Danger Close by
Call Number: DS 79.766.S625 A3 2016
The inspiring and riveting first-ever memoir of active combat by a female helicopter pilot in Iraq and Afghanistan. Amber Smith flew into enemy fire in some of the most dangerous combat zones in the world. One of only a few women to fly the Kiowa Warrior helicopter--whose mission, armed reconnaissance, required its pilots to stay low and fly fast, perilously close to the fight--Smith deployed to Iraq and Afghanistan as a member of the elite 2-17 Cavalry Regiment, part of the legendary 101st Airborne Division, the Screaming Eagles. She rose to Pilot-in-Command and Air Mission Commander in the premier Kiowa unit in the Army, repeatedly flying into harm's way during her 2005 and 2008 deployments
Soldier Girls by
Call Number: UB 418.W65 T56 2014
The book offers a groundbreaking account of three women deployed to Afghanistan and Iraq, and how their military service affected their friendship, their personal lives, and their families. America has been continuously at war since the fall of 2001. This has been a matter of bitter political debate, of course, but what is uncontestable is that a sizeable percentage of American soldiers sent overseas in this era have been women. The experience in the American military is, it's safe to say, quite different from that of men. Surrounded and far outnumbered by men, imbedded in a male culture, looked upon as both alien and desirable, women have experiences of special interest.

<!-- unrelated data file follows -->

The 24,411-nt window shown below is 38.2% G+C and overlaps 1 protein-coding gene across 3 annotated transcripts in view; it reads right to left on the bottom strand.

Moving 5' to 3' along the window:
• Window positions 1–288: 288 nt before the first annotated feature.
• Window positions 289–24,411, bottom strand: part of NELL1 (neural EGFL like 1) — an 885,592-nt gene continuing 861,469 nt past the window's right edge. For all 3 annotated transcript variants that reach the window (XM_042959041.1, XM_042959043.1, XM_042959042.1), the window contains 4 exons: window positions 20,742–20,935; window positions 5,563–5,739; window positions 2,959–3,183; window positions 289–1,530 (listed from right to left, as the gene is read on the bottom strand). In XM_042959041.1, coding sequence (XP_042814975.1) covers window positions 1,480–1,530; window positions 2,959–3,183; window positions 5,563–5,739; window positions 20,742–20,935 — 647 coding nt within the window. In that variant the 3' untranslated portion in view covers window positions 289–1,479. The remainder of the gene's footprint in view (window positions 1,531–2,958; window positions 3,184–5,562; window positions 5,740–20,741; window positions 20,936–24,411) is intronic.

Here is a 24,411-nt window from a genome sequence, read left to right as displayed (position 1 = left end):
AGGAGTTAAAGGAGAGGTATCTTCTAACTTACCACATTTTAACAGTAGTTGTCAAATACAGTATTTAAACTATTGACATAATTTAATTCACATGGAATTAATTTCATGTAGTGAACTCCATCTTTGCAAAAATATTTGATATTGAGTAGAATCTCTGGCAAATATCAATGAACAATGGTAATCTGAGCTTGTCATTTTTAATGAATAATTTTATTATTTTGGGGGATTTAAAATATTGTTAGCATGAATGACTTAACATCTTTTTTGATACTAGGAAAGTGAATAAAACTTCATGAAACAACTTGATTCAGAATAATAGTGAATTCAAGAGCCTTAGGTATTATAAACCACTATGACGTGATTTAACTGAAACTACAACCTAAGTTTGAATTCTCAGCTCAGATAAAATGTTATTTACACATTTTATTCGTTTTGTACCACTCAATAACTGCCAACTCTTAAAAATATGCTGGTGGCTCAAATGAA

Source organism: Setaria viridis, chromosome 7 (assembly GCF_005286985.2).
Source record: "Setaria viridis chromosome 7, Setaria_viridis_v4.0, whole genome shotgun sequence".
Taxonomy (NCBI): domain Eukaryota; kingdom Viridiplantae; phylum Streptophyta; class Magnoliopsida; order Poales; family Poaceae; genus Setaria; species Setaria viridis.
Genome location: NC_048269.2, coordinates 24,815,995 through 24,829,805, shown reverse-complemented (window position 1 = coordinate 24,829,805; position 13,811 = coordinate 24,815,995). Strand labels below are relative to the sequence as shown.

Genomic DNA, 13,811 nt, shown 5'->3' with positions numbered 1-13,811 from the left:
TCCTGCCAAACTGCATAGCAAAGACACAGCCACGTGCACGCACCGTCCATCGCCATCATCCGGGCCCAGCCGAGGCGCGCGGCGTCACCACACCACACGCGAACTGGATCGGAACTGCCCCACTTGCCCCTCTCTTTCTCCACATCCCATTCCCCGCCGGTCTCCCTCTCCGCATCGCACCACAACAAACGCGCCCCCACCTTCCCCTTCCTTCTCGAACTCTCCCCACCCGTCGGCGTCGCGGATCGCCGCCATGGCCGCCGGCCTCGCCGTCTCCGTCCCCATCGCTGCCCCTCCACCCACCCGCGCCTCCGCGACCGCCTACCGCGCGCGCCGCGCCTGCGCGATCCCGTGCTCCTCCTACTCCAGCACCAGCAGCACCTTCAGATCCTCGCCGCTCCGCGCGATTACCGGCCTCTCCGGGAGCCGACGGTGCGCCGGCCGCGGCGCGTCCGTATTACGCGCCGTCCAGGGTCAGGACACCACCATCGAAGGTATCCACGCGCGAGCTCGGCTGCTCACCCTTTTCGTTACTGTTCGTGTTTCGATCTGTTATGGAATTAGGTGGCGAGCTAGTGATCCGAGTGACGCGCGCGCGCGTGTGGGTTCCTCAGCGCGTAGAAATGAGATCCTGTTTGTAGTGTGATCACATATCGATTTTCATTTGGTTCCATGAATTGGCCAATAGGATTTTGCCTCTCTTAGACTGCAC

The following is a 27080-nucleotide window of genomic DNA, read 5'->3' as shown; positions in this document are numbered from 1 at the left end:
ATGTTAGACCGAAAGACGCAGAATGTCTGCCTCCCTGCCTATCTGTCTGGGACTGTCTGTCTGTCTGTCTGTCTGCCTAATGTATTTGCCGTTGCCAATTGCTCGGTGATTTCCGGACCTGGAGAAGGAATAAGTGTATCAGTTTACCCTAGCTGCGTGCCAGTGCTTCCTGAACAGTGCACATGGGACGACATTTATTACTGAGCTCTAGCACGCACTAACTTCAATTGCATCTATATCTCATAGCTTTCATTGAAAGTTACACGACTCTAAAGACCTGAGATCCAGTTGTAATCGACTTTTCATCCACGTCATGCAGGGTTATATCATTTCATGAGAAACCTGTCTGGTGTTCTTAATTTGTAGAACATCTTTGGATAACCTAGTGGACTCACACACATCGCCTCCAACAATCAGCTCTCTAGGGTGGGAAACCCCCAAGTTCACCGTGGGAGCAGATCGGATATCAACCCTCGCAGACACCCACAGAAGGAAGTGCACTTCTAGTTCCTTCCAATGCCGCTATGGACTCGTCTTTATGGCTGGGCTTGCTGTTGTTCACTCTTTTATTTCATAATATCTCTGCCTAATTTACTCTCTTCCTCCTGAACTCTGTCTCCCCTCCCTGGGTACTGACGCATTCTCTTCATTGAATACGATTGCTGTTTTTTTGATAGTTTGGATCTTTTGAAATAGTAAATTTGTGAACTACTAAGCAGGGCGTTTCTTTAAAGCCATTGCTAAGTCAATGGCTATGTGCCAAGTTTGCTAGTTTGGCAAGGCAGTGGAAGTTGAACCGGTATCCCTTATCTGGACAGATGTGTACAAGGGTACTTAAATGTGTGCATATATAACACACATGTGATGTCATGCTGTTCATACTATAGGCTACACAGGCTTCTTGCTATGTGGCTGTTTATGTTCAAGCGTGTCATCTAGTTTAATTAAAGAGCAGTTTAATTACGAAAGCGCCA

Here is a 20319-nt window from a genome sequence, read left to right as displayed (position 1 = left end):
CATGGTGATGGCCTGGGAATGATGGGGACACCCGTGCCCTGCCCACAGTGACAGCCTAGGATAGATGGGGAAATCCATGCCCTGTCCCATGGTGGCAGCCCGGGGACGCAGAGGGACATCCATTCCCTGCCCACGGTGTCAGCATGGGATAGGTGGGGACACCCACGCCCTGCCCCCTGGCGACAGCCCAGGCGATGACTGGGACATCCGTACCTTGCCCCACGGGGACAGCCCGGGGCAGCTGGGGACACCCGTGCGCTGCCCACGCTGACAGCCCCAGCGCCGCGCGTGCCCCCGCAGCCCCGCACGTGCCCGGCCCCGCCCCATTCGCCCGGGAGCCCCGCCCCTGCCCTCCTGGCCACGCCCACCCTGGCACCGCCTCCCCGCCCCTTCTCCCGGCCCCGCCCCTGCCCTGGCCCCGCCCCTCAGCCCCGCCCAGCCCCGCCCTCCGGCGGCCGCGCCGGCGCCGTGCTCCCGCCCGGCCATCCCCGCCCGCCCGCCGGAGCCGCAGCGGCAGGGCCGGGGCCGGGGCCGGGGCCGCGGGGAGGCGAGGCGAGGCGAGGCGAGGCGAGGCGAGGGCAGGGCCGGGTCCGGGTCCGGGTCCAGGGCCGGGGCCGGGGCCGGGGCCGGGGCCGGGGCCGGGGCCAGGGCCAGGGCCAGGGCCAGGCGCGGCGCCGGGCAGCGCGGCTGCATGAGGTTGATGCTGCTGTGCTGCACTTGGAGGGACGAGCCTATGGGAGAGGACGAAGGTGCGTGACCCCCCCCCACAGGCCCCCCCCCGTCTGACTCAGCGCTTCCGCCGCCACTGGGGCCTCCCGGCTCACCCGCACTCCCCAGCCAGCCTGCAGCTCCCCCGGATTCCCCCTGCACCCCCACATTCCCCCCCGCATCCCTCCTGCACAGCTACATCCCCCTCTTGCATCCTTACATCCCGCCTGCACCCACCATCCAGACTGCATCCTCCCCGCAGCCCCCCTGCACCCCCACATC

Ashley's War by
Call Number: UB 418.W65 T94 2015
In 2010, the Army created Cultural Support Teams, a secret pilot program to insert women alongside Special Operations soldiers battling in Afghanistan. The Army reasoned that women could play a unique role on Special Ops teams: accompanying their male colleagues on raids and, while those soldiers were searching for insurgents, questioning the mothers, sisters, daughters and wives living at the compound. Their presence had a calming effect on enemy households, but more importantly, the CSTs were able to search adult women for weapons and gather crucial intelligence. They could build relationships--woman to woman--in ways that male soldiers in an Islamic country never could.
Love My Rifle More Than You by
Call Number: U 53.W61752 A3 2006
"Brave, honest, and necessary."--Nancy Pearl, NPR Seattle Kayla Williams is one of the 15 percent of the U.S. Army that is female, and she is a great storyteller. With a voice that is "funny, frank and full of gritty details" (New York Daily News), she tells of enlisting under Clinton; of learning Arabic; of the sense of duty that fractured her relationships; of being surrounded by bravery and bigotry, sexism and fear; of seeing 9/11 on Al-Jazeera; and of knowing she would be going to war. With a passion that makes her memoir "nearly impossible to put down" (Buffalo News) Williams shares the powerful gamut of her experiences in Iraq, from caring for a wounded civilian to aiming a rifle at a child. Angry at the bureaucracy and the conflicting messages of today's military, Williams offers us "a raw, unadulterated look at war" (San Antonio Express News) and at the U.S. Army. And she gives us a woman's story of empowerment and self-discovery.